The eerie atmosphere is both well done, and a throwback to midnight movies everywhere. Although riddled with a somewhat typical/predictable ending, the film is still the perfect late night creepy scare fest flick. So turn down the lights, and settle in for one hell of a bumpy ride!

Rating: 3.5/5 Stars

Film Review: Doctor Sleep (Warner Bros. Pictures)

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By: Jesse Striewski

(Warning: may contain spoilers!)

It’s been thirty-nine years since the original Shining hit theaters, and over four decades since Stephen King’s novel it was based on was released. Now King’s 2013 follow up novel finally gets the Hollywood treatment, and couldn’t be more spot on.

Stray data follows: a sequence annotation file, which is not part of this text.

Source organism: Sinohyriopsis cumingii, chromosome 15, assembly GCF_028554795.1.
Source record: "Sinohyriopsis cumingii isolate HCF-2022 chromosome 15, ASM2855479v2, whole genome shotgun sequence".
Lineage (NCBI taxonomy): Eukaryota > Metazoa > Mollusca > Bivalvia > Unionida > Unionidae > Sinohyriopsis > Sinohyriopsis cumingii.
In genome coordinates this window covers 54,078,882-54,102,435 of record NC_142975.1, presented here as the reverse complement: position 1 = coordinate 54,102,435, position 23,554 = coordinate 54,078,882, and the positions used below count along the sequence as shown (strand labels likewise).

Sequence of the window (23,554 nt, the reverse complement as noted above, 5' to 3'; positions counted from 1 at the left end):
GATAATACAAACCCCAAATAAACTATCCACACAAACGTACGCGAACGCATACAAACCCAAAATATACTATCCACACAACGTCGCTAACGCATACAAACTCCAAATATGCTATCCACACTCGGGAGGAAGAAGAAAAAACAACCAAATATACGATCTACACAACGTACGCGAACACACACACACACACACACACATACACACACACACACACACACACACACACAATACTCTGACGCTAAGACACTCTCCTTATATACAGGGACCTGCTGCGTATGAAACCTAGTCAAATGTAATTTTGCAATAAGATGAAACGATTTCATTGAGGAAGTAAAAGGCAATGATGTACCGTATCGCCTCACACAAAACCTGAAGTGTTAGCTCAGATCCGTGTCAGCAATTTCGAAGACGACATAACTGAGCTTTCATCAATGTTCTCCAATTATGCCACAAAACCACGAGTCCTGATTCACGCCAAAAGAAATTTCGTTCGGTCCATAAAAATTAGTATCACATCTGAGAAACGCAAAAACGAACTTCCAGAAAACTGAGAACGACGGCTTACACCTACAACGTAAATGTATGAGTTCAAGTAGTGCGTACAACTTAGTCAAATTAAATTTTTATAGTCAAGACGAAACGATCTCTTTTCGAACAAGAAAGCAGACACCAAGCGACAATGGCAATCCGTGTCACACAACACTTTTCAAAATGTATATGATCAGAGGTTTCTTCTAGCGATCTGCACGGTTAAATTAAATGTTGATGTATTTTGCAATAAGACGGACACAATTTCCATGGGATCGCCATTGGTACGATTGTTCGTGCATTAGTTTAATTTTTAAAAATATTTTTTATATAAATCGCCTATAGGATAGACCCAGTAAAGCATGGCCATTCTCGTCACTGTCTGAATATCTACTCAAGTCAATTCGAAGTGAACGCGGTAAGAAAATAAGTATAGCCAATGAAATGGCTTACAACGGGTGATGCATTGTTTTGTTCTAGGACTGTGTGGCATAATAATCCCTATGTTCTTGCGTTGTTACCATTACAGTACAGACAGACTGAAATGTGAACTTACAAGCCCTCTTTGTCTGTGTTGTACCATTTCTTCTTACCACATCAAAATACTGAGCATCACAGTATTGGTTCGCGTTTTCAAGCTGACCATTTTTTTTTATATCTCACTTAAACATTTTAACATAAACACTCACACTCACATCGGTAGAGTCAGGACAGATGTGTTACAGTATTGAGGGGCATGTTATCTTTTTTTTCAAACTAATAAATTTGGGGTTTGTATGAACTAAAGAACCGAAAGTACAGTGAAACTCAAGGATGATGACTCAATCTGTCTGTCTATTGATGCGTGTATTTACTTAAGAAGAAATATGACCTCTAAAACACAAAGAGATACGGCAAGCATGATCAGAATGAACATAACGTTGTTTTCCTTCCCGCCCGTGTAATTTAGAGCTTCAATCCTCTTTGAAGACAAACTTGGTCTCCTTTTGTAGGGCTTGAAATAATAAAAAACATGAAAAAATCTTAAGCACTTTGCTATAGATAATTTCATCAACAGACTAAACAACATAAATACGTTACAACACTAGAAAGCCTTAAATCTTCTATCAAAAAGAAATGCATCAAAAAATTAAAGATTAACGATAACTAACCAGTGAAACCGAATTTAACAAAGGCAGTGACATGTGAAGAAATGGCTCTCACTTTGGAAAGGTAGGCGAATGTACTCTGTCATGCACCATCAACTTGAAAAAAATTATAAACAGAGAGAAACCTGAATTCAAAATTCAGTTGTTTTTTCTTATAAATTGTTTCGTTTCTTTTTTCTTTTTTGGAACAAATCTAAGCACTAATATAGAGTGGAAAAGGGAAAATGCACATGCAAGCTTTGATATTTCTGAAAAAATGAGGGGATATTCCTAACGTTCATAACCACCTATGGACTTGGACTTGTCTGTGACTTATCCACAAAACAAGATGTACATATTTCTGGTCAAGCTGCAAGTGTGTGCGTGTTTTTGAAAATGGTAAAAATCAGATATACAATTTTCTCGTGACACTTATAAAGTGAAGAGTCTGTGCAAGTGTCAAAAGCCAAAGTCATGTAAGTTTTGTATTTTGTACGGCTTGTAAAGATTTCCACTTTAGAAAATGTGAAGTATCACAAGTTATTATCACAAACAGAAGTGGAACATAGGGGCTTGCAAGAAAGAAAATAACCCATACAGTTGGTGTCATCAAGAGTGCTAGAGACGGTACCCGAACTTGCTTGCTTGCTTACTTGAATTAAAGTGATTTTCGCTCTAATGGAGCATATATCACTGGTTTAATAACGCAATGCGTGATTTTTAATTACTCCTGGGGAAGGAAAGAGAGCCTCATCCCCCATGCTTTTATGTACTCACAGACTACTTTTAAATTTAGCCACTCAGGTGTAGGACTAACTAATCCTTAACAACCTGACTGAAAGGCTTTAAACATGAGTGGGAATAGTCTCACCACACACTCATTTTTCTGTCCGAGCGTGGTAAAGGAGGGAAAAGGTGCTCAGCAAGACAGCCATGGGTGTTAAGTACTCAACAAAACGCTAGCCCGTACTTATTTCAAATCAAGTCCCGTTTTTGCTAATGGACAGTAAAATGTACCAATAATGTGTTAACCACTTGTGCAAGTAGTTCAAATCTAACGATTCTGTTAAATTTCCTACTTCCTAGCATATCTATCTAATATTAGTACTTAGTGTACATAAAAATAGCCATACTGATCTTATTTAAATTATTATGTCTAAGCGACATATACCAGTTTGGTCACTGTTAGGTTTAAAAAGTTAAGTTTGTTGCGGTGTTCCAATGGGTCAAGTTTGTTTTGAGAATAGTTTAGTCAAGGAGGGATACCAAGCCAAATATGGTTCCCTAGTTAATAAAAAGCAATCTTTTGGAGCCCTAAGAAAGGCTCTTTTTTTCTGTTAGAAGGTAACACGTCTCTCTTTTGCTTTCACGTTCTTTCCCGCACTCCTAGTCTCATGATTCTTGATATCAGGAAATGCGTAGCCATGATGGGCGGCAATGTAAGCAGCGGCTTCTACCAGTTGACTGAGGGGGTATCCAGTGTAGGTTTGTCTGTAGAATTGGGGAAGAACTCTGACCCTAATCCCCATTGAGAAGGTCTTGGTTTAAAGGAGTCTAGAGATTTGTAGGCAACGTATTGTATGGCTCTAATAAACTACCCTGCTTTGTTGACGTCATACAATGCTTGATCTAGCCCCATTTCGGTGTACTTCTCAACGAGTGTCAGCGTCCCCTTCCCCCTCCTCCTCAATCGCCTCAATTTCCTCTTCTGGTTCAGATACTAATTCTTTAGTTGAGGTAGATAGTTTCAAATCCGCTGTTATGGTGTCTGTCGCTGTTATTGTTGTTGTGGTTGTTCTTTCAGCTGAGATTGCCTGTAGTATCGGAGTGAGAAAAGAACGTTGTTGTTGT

Doctor Sleep is one of those rare films that engrosses viewers so deeply, they get completely lost in the world that’s being presented. It’s escapism at it’s absolute best. And unlike the slower pace of Stanley Kubrick’s 1980 original, this follow up feels equivalent to that of a rollercoaster ride (yet without ever dumbing things down too much, which is far too often the case these days), even with a run time of over two and a half hours long.

The story follows a grown Dan Torrance (played by Ewan McGregor), now a recovering alcoholic who is propelled into helping another young prodigy that “shines” by the name of Abra Stone (played by Kyleigh Curran), who is being hunted down by a pack of half-human monsters who feed on children with her unique gift.